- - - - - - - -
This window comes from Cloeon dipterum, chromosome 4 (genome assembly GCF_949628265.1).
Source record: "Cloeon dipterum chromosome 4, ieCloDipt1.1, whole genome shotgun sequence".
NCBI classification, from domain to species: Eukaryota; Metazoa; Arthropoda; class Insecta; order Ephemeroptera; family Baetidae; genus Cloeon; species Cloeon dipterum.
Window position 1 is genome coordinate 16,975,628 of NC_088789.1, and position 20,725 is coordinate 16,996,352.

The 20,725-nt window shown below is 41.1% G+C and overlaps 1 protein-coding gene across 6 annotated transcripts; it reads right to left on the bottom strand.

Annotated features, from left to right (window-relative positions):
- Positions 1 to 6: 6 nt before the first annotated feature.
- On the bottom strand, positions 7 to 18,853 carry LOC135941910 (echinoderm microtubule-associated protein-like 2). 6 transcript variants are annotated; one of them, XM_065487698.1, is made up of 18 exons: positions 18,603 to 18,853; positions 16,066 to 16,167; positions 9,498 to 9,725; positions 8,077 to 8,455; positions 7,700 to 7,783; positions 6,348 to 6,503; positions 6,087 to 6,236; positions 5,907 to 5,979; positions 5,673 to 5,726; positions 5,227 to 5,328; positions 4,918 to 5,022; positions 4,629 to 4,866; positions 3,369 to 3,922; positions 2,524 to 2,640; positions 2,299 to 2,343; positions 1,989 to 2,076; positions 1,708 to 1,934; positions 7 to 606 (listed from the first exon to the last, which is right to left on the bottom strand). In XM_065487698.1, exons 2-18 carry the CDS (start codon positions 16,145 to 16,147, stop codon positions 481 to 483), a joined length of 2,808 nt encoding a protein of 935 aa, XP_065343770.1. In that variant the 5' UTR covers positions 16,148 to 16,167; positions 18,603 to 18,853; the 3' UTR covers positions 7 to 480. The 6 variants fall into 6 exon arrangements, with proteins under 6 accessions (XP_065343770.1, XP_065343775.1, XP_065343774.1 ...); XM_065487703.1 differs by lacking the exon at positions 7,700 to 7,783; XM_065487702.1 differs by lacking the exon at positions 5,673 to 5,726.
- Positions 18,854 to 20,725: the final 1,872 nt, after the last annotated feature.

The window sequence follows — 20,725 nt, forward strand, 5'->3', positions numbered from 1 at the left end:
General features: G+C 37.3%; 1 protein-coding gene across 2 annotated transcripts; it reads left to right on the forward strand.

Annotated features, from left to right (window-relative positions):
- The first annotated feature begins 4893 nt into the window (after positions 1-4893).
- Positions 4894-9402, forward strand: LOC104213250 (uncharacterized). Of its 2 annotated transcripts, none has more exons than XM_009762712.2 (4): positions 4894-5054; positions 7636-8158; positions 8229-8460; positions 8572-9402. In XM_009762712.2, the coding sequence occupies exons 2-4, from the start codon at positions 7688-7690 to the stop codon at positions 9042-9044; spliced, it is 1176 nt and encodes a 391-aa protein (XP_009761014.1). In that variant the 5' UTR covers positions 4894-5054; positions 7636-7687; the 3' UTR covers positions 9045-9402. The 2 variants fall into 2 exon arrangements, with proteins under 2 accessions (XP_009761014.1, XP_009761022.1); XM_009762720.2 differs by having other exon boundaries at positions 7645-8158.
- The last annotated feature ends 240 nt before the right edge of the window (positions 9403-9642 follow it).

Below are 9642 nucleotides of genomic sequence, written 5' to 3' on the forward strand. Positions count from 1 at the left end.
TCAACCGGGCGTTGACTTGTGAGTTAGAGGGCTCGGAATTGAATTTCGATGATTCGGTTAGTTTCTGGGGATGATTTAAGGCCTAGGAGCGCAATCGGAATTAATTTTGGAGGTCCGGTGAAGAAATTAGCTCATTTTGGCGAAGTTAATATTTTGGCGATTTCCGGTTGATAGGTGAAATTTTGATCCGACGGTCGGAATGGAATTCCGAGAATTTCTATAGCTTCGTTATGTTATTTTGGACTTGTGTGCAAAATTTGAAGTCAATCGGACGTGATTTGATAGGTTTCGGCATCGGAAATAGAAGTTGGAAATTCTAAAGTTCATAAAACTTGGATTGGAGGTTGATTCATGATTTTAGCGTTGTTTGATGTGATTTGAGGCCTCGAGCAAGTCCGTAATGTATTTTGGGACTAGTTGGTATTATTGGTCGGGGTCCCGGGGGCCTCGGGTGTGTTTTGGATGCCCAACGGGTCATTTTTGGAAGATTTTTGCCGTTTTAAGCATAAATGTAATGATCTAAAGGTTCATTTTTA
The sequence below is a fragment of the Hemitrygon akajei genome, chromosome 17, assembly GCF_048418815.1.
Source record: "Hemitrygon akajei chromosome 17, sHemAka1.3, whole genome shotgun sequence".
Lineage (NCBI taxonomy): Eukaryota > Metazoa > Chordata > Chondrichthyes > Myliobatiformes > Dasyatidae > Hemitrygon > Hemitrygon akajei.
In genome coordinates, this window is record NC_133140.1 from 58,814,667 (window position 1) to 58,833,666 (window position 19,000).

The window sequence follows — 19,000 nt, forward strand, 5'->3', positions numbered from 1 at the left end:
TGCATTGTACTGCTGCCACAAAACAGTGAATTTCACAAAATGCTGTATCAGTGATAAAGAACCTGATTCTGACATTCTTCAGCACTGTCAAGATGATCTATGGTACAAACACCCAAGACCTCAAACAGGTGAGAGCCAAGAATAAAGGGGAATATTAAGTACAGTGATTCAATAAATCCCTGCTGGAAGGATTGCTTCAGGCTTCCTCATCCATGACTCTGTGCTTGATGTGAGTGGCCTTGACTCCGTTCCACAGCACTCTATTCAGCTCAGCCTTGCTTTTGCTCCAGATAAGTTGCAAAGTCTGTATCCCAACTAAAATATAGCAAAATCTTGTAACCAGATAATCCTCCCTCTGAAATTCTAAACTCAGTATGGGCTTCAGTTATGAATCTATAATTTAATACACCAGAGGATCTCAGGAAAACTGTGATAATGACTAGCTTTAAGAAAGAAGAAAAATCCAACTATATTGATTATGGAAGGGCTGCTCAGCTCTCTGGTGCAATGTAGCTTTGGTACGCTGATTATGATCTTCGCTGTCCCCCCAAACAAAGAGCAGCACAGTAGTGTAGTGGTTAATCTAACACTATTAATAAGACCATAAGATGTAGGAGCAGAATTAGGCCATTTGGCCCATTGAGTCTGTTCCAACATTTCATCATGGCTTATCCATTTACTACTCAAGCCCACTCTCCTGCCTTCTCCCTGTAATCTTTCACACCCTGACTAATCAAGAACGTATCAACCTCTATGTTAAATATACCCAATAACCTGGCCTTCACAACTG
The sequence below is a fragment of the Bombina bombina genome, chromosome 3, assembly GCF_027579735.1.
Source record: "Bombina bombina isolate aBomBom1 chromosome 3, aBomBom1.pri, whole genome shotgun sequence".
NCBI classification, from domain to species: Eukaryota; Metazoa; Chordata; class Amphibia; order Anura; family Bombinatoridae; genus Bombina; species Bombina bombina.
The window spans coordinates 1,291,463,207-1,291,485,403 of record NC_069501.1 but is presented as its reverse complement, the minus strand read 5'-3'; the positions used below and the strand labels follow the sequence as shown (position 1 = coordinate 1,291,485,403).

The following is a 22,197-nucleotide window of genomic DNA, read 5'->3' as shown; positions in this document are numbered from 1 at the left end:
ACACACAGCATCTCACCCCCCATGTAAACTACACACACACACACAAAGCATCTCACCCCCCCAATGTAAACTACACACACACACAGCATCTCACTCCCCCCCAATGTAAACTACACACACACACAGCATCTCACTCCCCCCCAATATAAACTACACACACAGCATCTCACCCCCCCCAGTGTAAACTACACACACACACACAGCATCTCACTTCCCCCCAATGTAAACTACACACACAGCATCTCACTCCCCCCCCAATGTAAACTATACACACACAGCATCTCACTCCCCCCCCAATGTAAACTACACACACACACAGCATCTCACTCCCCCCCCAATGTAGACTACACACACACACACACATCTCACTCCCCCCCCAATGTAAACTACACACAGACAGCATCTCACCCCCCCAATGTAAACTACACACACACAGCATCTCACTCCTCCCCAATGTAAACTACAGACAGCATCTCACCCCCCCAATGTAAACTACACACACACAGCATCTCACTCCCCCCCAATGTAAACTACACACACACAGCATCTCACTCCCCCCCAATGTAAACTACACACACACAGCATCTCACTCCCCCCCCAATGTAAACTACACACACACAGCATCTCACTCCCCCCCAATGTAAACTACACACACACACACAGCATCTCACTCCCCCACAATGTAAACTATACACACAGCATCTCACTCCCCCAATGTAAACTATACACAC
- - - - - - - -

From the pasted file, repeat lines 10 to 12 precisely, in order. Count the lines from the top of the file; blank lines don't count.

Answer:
The window sequence follows — 20,725 nt, forward strand, 5'->3', positions numbered from 1 at the left end:
General features: G+C 37.3%; 1 protein-coding gene across 2 annotated transcripts; it reads left to right on the forward strand.

Annotated features, from left to right (window-relative positions):